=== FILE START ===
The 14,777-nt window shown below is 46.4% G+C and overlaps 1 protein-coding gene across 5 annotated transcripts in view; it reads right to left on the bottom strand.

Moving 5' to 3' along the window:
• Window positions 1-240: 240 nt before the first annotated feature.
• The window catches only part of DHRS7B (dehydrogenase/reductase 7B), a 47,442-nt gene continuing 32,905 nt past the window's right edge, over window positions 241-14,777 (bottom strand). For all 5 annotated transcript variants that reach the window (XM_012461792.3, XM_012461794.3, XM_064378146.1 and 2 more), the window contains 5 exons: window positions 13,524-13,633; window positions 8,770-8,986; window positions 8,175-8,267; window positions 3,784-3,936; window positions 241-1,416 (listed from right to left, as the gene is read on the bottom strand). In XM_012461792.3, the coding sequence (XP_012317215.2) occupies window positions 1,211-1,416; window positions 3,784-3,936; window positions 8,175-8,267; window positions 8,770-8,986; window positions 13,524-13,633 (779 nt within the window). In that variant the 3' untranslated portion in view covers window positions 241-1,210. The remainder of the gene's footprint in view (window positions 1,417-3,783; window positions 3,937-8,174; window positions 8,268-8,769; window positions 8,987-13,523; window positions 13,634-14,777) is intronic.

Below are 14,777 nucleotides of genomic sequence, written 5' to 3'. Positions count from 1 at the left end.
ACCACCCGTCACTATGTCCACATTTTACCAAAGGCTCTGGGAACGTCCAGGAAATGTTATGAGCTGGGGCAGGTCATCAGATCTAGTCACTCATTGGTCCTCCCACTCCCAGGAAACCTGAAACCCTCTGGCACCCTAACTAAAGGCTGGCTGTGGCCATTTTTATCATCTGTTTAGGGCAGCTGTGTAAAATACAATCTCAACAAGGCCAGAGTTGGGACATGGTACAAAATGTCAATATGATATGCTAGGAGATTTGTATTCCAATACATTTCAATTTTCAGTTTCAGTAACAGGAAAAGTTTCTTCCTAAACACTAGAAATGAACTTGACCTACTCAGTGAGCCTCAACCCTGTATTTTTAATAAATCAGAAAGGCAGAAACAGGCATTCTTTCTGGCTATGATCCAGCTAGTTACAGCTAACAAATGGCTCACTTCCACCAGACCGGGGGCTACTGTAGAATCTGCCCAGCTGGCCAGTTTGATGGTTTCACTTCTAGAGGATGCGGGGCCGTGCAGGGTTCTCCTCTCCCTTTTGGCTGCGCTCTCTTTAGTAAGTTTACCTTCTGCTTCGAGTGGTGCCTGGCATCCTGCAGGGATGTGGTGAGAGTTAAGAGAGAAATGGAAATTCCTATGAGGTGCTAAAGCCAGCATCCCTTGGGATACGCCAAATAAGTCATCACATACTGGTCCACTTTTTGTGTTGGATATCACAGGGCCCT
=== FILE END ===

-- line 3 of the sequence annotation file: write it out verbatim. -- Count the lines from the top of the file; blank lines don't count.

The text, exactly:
• Window positions 1-240: 240 nt before the first annotated feature.